A different upfront
This year's TV upfront has already emerged as something different to its past incarnations, with media companies touting so much digital media that "TV" doesn't seem big enough a word to encompass it. But the decision by J&J not to spend any of its $500 million marketing budget during the upfront, first revealed by The Wall Street Journal, underscores the increasing shift away from marketers committing dollars during May and toward a more year-round buying cycle.
"We're going to move from a broadcast year to a calendar year to bring the process into alignment with our budgeting and planning timelines used by our brands," a spokesman for J&J said. "Basically that means [our negotiations] would be more of a September time frame."
Many marketers have said they would like to do the same. For most, the upfront buying period doesn't necessarily coincide with their business-planning cycle. At the ANA TV Forum in March, an overwhelming 83% of marketers present wished the upfront moved to a calendar-year schedule.
Nevertheless, few have felt they could make such a move before, fearing that it would leave them without the prime-time spots on which many rely heavily to communicate their messages. J&J's confidence that it can wait until later in the year to commit seems to be another effect of proliferating advertising options and marketers' increased desire for precise and efficient spending.
Coca-Cola is also playing a cagier game than usual. It is sending a number of key personnel to the networks presentations, said Susan McDermott, a company spokeswoman. But it isn't committing to buying significant packages of time during the upfront itself. Coca-Cola spent some $190 million on network commercials last year, according to TNS Media Intelligence.
In the past year marketers have talked about holding money out of the upfront to spend on digital opportunities throughout the year. Randy Falco, president of NBC Universal Television Networks Group, said there's been "lots of talking about holding money back for digital opportunities throughout the year. ... We're not sure the upfront market will be a good indicator of the ad market."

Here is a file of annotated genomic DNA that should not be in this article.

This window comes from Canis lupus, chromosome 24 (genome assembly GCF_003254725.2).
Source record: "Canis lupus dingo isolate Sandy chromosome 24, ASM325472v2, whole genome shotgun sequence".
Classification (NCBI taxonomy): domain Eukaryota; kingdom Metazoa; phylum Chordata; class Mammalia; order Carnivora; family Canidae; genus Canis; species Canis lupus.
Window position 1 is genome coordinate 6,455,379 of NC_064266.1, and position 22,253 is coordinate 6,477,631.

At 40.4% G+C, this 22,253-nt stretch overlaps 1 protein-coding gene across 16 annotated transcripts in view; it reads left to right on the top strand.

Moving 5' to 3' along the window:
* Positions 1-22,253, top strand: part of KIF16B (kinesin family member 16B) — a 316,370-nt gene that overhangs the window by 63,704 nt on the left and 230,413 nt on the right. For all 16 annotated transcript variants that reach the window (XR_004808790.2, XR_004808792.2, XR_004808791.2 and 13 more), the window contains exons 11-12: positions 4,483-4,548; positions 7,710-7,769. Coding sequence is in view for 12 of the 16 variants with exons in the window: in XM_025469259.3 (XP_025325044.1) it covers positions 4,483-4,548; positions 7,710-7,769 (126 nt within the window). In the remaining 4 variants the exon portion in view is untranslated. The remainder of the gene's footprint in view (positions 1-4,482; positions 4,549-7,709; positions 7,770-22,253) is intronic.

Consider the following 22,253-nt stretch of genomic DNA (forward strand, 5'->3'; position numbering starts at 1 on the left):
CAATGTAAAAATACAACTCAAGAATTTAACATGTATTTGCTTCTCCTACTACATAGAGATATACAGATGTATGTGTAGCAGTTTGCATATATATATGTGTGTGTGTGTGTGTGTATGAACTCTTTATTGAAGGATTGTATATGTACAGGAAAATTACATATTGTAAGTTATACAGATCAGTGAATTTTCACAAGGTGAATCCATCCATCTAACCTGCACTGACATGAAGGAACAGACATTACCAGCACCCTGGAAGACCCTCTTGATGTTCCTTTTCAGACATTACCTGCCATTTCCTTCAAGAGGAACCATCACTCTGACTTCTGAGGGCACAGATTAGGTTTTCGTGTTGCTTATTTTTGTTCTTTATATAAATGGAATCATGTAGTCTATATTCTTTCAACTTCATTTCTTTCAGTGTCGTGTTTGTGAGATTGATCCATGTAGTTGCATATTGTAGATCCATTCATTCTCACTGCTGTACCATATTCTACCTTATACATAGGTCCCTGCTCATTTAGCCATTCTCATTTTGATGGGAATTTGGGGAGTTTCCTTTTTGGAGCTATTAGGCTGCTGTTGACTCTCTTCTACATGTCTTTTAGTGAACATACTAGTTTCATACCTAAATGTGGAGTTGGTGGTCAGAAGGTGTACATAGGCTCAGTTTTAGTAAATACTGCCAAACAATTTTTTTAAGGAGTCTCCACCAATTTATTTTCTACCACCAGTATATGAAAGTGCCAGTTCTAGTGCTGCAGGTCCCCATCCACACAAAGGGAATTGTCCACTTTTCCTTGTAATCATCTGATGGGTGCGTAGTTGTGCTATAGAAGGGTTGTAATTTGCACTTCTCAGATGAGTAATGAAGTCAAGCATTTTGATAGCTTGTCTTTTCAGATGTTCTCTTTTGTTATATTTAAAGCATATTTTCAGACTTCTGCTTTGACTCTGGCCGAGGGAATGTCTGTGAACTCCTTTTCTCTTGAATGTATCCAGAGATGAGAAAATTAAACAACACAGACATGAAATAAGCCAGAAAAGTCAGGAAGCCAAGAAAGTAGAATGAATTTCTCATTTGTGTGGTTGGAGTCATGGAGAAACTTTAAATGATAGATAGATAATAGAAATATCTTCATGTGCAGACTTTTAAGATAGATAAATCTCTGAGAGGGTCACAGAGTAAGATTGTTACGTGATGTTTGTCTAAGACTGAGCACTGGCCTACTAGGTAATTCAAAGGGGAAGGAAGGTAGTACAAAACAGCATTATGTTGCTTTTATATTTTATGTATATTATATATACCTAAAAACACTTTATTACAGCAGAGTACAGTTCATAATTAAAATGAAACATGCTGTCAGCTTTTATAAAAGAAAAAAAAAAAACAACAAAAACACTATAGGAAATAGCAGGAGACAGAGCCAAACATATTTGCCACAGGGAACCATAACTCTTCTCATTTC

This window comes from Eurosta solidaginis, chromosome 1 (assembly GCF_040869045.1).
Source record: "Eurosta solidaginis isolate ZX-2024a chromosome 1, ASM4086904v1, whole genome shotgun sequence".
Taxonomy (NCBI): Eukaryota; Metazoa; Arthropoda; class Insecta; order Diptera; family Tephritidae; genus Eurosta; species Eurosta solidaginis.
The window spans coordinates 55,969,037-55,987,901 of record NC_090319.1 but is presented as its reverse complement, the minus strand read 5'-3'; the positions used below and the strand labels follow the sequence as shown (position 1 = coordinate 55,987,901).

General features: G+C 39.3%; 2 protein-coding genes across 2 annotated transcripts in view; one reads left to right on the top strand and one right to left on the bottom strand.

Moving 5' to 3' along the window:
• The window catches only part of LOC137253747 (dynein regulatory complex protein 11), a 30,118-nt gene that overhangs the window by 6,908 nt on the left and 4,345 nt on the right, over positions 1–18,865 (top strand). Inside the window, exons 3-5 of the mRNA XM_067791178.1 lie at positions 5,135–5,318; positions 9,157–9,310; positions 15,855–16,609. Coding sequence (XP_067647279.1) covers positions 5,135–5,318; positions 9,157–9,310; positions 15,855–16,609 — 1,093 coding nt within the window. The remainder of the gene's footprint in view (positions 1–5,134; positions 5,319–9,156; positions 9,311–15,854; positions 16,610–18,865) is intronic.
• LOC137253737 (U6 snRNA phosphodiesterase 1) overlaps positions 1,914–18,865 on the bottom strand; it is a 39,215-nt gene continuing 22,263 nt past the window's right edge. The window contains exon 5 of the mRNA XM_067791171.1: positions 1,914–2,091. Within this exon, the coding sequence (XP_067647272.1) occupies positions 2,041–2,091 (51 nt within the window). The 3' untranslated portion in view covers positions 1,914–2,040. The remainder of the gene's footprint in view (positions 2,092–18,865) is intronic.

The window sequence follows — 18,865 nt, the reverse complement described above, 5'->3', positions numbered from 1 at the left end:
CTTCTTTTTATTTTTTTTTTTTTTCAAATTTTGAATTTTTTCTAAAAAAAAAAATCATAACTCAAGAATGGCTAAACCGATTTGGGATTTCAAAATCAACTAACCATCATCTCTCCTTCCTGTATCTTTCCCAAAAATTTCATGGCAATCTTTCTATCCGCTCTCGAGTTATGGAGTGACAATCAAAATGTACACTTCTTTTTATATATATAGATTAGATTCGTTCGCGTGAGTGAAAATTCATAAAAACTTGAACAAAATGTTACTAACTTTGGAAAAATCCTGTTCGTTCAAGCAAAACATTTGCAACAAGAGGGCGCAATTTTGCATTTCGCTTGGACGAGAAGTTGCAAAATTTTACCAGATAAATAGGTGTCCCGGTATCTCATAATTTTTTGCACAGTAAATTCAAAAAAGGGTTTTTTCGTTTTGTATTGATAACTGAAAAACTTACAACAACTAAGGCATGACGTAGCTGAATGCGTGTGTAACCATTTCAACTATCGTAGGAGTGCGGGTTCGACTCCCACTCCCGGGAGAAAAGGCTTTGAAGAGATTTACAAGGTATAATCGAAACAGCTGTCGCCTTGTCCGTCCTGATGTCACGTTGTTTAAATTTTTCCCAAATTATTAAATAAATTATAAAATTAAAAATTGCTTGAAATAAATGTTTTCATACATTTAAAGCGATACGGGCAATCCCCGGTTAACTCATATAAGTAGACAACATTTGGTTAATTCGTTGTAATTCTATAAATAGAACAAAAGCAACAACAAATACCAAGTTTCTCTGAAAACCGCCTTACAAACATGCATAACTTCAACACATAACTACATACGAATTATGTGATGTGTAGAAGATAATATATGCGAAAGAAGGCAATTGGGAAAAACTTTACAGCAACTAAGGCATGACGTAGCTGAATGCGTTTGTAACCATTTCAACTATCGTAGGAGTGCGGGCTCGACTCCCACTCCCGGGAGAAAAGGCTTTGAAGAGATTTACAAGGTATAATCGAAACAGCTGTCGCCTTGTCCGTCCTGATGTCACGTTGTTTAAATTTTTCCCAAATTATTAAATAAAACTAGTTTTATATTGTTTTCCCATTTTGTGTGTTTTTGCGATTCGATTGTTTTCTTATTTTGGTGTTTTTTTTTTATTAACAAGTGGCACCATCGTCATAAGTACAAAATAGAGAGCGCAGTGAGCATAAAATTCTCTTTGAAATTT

Soft scatter market
During a so-called normal year, buying TV time in the upfront would offer a discount over buying time throughout the year, during the scatter market. However, the soft scatter market of late makes it more economically viable for brands to buy TV time throughout the year. The soft scatter market signals marketers' moves to other, better-measured and more easily tracked media.
J&J has put a new marketing services team in place since last fall, triggered by the retirement of Corporate VP-global advertising Andrea Alstrup, which took effect in February. The new team includes Kim Kadlec, VP-global media, and Joe McCarthy, VP-global advertising. Ms. Kadlec, who was previously VP-branded entertainment at NBC Universal, was a former executive with Interpublic Group of Cos.' Universal McCann, which, along with Omnicom Group's OMD, both New York, handle media buying for J&J in the U.S.
The new team has already shaken things up, including adding new agencies to the roster, such as WPP Group's Ogilvy & Mather Worldwide to back the company's sponsorship of the 2008 Olympic Games. They are also increasing the company's emphasis on nontraditional media.
20% shift to nontraditional media
According to people who have spoken with J&J executives, the company plans to shift more of its marketing spending to nontraditional media -- 20% or more of the budget, according to one of the executives. The J&J spokesman declined to comment on that, but said: "As the media landscape changes and consumers adopt new media technologies, we do recognize the need to adopt new media communications strategies to connect with our customers. With that in mind we're working with our partners in broadcasting and advertising to help develop these new approaches. And it's really important that all of our communications both online and offline are seamless. And we're working with our partners to synchronize our messaging across media."
One cable executive said J&J typically buys cable on a calendar-year basis so this move is likely bringing its broadcast buying more closely in line with what it does with cable. The timing of its decision to skip the network upfront sends a message to broadcasters and is indicative of the power shift within the broadcast TV-buying market.